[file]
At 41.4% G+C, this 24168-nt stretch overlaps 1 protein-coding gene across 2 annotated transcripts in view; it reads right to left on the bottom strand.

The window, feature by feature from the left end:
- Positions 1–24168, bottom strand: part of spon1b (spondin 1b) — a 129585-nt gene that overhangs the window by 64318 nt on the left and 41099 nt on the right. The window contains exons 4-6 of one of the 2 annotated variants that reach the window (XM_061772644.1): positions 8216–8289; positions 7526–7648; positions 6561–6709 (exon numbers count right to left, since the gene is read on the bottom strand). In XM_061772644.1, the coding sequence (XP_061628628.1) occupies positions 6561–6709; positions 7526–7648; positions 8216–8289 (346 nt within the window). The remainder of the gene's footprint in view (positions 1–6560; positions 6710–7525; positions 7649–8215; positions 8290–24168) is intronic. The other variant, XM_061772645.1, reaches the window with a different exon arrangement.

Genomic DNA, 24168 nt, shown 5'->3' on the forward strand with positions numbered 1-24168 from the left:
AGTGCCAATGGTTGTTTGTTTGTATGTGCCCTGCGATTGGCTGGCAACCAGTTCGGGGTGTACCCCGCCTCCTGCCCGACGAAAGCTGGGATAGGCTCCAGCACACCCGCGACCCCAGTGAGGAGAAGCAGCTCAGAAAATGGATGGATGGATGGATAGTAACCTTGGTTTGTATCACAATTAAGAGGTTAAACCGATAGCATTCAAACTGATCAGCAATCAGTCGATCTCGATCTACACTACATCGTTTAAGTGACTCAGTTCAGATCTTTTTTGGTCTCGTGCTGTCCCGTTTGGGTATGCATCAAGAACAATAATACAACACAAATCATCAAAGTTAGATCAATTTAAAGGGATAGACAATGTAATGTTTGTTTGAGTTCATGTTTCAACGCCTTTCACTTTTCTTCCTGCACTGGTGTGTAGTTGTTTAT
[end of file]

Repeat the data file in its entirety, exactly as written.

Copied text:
At 41.4% G+C, this 24168-nt stretch overlaps 1 protein-coding gene across 2 annotated transcripts in view; it reads right to left on the bottom strand.

The window, feature by feature from the left end:
- Positions 1–24168, bottom strand: part of spon1b (spondin 1b) — a 129585-nt gene that overhangs the window by 64318 nt on the left and 41099 nt on the right. The window contains exons 4-6 of one of the 2 annotated variants that reach the window (XM_061772644.1): positions 8216–8289; positions 7526–7648; positions 6561–6709 (exon numbers count right to left, since the gene is read on the bottom strand). In XM_061772644.1, the coding sequence (XP_061628628.1) occupies positions 6561–6709; positions 7526–7648; positions 8216–8289 (346 nt within the window). The remainder of the gene's footprint in view (positions 1–6560; positions 6710–7525; positions 7649–8215; positions 8290–24168) is intronic. The other variant, XM_061772645.1, reaches the window with a different exon arrangement.

Genomic DNA, 24168 nt, shown 5'->3' on the forward strand with positions numbered 1-24168 from the left:
AGTGCCAATGGTTGTTTGTTTGTATGTGCCCTGCGATTGGCTGGCAACCAGTTCGGGGTGTACCCCGCCTCCTGCCCGACGAAAGCTGGGATAGGCTCCAGCACACCCGCGACCCCAGTGAGGAGAAGCAGCTCAGAAAATGGATGGATGGATGGATAGTAACCTTGGTTTGTATCACAATTAAGAGGTTAAACCGATAGCATTCAAACTGATCAGCAATCAGTCGATCTCGATCTACACTACATCGTTTAAGTGACTCAGTTCAGATCTTTTTTGGTCTCGTGCTGTCCCGTTTGGGTATGCATCAAGAACAATAATACAACACAAATCATCAAAGTTAGATCAATTTAAAGGGATAGACAATGTAATGTTTGTTTGAGTTCATGTTTCAACGCCTTTCACTTTTCTTCCTGCACTGGTGTGTAGTTGTTTAT